The M.A. Clinical Psychology, MFT Specialization program requires that all applicants have taken at least one course in psychology during their undergraduate program. Further they must have completed this course with a grade of “C” or better. The Graduate Record Examination (GRE) is not required, however students who have taken the exam may submit their scores to enhance their application. Scores should be sent directly to the school (GRE School Code: 1119) for consideration. Please see the application for detailed instructions and information regarding application requirements, application deadlines, and letters of recommendation. Applications must be submitted with a $50.00 (USD) application fee in order to be evaluated.
TOEFL or IELTS, International Credentials, and International Students
TOEFL or IELTS: If English is not your primary language, you must submit official TOEFL or IELTS scores with your application (TOEFL School Code: 7161). International students who received a bachelor’s degree from an accredited United States institution are exempt from this requirement. The minimum scores are: TOEFL - 550 paper based, 79 internet based; IELTS - 6.5.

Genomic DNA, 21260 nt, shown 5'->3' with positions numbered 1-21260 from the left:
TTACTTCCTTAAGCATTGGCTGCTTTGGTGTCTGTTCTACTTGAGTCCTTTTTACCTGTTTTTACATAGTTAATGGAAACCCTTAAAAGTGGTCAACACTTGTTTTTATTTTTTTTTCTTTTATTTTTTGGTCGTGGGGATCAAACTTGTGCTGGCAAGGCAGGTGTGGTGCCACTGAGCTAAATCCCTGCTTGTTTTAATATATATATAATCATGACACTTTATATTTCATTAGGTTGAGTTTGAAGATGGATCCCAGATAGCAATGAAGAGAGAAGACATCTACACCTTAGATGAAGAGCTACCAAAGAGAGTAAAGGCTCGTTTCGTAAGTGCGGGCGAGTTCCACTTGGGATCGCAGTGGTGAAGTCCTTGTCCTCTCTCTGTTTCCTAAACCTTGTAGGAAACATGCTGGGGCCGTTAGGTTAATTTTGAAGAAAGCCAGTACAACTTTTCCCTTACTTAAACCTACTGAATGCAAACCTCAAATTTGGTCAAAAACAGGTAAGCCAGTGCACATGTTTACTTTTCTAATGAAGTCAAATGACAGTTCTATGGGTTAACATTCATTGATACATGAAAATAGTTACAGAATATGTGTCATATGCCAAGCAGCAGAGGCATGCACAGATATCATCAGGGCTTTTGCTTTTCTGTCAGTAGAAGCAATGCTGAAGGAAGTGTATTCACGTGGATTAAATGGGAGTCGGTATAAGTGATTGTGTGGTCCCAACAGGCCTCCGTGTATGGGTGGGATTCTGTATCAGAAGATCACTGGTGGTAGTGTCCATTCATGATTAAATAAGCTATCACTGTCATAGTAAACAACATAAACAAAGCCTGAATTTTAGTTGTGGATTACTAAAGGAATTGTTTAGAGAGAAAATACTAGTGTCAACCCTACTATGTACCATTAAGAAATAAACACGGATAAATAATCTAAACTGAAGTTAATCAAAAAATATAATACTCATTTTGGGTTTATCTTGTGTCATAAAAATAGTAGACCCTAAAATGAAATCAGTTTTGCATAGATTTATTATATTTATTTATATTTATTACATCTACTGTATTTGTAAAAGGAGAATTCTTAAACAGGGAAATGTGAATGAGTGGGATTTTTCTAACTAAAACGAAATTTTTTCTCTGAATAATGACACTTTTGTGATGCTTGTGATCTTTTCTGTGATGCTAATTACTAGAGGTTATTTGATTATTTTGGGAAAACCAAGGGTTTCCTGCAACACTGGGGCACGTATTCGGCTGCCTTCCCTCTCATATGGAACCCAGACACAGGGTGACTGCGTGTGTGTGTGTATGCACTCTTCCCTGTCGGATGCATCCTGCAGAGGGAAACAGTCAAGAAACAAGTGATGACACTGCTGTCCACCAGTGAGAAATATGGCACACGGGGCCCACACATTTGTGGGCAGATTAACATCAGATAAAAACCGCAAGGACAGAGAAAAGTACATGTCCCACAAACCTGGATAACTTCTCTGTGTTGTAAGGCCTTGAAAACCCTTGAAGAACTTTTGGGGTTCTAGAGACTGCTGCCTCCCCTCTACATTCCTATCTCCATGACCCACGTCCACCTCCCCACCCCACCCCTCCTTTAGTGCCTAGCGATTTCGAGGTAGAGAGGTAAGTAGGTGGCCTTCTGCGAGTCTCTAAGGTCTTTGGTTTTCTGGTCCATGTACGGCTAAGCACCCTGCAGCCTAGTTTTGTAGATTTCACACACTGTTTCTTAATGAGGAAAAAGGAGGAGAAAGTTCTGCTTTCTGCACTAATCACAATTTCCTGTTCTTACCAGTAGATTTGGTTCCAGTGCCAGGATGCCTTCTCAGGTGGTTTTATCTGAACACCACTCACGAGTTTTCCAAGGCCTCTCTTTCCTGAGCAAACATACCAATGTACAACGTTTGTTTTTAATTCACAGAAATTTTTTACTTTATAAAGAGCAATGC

ELS Educational Services, Inc.: The Chicago School of Professional Psychology is a cooperative member of ELS Educational Services, Inc. which provides intensive English language programs. Students who have successfully completed ELS course 112 may be considered for admission in lieu of the TOEFL or IELTS.
International credentials: Applicants with international credentials must obtain and submit an official “course-by-course” evaluation through an evaluation agency such as World Education Services (www.wes.org) or Educational Credential Evaluators Inc(www.ece.org). In addition to the agency evaluation, all official graduate and undergraduate transcripts must be submitted.